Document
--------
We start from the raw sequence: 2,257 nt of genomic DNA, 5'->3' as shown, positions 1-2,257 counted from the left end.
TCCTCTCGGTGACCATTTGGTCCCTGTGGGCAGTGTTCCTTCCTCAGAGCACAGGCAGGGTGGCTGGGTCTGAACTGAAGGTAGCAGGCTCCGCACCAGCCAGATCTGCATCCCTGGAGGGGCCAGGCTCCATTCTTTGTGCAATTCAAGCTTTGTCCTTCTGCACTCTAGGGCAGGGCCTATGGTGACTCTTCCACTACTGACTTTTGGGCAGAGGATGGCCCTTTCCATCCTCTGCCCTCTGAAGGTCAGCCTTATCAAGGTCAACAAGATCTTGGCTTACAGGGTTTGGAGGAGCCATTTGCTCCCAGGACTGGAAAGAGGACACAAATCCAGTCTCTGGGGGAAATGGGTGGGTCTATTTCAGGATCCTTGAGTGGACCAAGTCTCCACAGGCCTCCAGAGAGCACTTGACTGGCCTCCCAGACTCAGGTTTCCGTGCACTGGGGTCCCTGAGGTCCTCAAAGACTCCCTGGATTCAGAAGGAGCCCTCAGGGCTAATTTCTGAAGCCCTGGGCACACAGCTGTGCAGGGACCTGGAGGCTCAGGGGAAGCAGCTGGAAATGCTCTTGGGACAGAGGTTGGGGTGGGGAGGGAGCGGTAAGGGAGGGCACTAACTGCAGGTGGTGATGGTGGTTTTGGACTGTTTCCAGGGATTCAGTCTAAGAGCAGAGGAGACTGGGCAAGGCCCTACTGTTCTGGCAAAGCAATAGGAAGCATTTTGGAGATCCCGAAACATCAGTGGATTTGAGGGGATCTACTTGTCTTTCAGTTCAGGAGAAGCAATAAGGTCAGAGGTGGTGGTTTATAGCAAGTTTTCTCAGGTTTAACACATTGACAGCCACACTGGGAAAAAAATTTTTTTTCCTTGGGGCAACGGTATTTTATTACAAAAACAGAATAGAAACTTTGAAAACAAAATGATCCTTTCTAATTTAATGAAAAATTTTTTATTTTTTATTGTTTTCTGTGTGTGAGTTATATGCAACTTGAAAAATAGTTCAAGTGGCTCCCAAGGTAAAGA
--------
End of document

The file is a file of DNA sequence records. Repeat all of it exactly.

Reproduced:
We start from the raw sequence: 2,257 nt of genomic DNA, 5'->3' as shown, positions 1-2,257 counted from the left end.
TCCTCTCGGTGACCATTTGGTCCCTGTGGGCAGTGTTCCTTCCTCAGAGCACAGGCAGGGTGGCTGGGTCTGAACTGAAGGTAGCAGGCTCCGCACCAGCCAGATCTGCATCCCTGGAGGGGCCAGGCTCCATTCTTTGTGCAATTCAAGCTTTGTCCTTCTGCACTCTAGGGCAGGGCCTATGGTGACTCTTCCACTACTGACTTTTGGGCAGAGGATGGCCCTTTCCATCCTCTGCCCTCTGAAGGTCAGCCTTATCAAGGTCAACAAGATCTTGGCTTACAGGGTTTGGAGGAGCCATTTGCTCCCAGGACTGGAAAGAGGACACAAATCCAGTCTCTGGGGGAAATGGGTGGGTCTATTTCAGGATCCTTGAGTGGACCAAGTCTCCACAGGCCTCCAGAGAGCACTTGACTGGCCTCCCAGACTCAGGTTTCCGTGCACTGGGGTCCCTGAGGTCCTCAAAGACTCCCTGGATTCAGAAGGAGCCCTCAGGGCTAATTTCTGAAGCCCTGGGCACACAGCTGTGCAGGGACCTGGAGGCTCAGGGGAAGCAGCTGGAAATGCTCTTGGGACAGAGGTTGGGGTGGGGAGGGAGCGGTAAGGGAGGGCACTAACTGCAGGTGGTGATGGTGGTTTTGGACTGTTTCCAGGGATTCAGTCTAAGAGCAGAGGAGACTGGGCAAGGCCCTACTGTTCTGGCAAAGCAATAGGAAGCATTTTGGAGATCCCGAAACATCAGTGGATTTGAGGGGATCTACTTGTCTTTCAGTTCAGGAGAAGCAATAAGGTCAGAGGTGGTGGTTTATAGCAAGTTTTCTCAGGTTTAACACATTGACAGCCACACTGGGAAAAAAATTTTTTTTCCTTGGGGCAACGGTATTTTATTACAAAAACAGAATAGAAACTTTGAAAACAAAATGATCCTTTCTAATTTAATGAAAAATTTTTTATTTTTTATTGTTTTCTGTGTGTGAGTTATATGCAACTTGAAAAATAGTTCAAGTGGCTCCCAAGGTAAAGA